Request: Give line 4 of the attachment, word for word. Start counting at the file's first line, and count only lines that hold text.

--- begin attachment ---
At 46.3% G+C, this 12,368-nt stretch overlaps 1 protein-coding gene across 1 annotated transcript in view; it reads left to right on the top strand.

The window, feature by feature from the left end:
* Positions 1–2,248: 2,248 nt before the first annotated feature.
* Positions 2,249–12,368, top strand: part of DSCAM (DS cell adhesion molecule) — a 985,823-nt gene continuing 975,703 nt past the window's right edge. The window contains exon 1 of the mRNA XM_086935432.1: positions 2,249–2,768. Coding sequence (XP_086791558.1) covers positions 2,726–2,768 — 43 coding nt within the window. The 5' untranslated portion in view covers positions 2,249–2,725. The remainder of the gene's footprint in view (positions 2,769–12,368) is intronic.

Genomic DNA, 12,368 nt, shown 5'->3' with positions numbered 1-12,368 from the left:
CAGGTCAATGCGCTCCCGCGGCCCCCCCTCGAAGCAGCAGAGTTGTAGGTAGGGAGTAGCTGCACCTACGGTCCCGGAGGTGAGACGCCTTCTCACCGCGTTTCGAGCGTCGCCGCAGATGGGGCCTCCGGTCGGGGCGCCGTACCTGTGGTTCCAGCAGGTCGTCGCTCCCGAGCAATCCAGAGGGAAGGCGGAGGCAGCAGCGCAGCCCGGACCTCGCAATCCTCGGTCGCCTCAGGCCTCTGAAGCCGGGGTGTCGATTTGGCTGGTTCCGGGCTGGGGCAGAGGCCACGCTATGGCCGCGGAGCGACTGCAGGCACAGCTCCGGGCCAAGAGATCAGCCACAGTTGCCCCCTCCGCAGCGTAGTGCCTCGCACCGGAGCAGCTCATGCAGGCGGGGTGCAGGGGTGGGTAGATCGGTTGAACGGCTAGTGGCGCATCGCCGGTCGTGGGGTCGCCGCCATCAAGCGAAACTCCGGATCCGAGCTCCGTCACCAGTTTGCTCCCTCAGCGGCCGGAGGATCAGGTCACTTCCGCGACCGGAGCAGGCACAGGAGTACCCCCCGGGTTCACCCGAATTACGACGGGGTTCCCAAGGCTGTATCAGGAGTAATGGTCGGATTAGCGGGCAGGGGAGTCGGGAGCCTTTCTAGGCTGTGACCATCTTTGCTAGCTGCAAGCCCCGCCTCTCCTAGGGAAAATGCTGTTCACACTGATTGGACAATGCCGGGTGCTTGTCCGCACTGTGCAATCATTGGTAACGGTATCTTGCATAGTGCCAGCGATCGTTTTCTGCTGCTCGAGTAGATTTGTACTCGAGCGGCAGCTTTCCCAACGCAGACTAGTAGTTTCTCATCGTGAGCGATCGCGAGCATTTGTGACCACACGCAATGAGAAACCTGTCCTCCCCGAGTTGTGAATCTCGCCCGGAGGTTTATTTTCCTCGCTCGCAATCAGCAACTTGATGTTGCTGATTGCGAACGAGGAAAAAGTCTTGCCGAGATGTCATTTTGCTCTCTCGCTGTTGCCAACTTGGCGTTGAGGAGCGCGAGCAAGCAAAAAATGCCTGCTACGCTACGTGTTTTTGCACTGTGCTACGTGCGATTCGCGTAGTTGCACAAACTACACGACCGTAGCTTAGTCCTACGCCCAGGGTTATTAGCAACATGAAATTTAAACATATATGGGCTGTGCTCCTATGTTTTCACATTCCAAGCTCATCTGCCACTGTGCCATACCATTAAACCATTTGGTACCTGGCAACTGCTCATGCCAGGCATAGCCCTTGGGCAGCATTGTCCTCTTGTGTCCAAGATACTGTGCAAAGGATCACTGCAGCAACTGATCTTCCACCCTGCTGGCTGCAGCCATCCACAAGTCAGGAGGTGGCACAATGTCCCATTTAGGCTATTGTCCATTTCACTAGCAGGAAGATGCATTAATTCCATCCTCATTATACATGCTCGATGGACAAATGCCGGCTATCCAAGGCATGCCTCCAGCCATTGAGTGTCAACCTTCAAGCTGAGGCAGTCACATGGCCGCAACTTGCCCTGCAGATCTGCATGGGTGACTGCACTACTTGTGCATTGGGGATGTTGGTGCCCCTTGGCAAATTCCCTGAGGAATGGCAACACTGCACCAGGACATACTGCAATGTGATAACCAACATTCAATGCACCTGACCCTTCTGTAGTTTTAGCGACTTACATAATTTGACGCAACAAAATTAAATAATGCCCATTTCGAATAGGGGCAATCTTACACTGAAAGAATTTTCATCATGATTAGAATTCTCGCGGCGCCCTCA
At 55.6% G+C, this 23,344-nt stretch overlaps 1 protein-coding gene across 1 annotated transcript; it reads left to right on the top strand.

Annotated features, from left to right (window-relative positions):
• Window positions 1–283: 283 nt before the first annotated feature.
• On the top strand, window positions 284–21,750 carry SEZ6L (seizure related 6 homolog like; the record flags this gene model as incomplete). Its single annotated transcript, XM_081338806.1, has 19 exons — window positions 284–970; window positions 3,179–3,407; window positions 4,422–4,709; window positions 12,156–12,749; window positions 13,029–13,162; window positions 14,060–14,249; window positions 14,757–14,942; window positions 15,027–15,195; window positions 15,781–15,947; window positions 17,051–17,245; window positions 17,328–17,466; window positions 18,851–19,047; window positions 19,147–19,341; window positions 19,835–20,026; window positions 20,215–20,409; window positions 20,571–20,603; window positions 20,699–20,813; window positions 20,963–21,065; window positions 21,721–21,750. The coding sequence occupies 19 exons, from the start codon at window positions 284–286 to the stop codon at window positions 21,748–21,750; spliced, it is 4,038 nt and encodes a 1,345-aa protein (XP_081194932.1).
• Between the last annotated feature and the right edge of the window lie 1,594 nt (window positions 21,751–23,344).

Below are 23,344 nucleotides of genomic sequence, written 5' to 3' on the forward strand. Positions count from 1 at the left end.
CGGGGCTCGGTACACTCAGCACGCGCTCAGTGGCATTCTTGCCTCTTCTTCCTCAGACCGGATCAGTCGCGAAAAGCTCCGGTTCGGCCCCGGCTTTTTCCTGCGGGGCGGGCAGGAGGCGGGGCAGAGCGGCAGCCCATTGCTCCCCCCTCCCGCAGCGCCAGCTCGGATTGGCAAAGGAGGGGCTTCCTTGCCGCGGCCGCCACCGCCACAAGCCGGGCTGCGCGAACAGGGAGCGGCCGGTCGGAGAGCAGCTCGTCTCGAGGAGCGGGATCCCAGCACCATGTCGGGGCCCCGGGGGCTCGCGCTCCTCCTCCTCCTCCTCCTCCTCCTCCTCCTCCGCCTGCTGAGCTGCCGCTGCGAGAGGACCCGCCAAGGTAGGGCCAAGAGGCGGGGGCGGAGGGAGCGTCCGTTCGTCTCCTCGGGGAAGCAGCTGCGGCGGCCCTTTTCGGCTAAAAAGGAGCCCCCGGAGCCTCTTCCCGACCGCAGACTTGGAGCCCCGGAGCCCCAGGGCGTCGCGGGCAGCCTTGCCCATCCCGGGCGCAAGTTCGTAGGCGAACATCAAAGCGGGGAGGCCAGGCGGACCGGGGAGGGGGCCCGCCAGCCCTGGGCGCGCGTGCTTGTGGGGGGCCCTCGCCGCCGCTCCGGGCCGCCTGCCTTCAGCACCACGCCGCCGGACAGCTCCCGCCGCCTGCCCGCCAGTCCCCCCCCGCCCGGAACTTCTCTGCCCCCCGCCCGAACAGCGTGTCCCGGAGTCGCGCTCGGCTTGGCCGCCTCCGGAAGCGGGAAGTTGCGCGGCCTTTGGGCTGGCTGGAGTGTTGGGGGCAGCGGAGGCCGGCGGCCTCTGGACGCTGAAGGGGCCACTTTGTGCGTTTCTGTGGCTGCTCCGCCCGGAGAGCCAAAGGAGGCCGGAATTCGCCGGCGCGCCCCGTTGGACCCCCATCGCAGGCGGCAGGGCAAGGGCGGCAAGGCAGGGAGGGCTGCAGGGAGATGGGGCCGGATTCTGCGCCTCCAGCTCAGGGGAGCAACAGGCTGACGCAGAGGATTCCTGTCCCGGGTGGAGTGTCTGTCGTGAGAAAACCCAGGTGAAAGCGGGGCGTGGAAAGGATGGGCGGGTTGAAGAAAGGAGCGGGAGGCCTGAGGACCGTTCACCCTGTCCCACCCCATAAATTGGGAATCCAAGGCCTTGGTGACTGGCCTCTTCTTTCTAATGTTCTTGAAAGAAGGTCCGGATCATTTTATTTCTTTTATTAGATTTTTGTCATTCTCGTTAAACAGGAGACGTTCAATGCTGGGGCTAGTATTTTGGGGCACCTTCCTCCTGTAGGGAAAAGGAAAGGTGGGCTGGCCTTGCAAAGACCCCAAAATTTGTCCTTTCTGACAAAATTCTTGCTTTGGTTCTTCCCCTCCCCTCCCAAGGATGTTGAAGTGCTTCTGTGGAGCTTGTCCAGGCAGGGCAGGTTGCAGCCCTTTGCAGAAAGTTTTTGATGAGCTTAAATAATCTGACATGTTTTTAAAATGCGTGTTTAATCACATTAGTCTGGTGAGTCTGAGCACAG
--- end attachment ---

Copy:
* Positions 2,249–12,368, top strand: part of DSCAM (DS cell adhesion molecule) — a 985,823-nt gene continuing 975,703 nt past the window's right edge. The window contains exon 1 of the mRNA XM_086935432.1: positions 2,249–2,768. Coding sequence (XP_086791558.1) covers positions 2,726–2,768 — 43 coding nt within the window. The 5' untranslated portion in view covers positions 2,249–2,725. The remainder of the gene's footprint in view (positions 2,769–12,368) is intronic.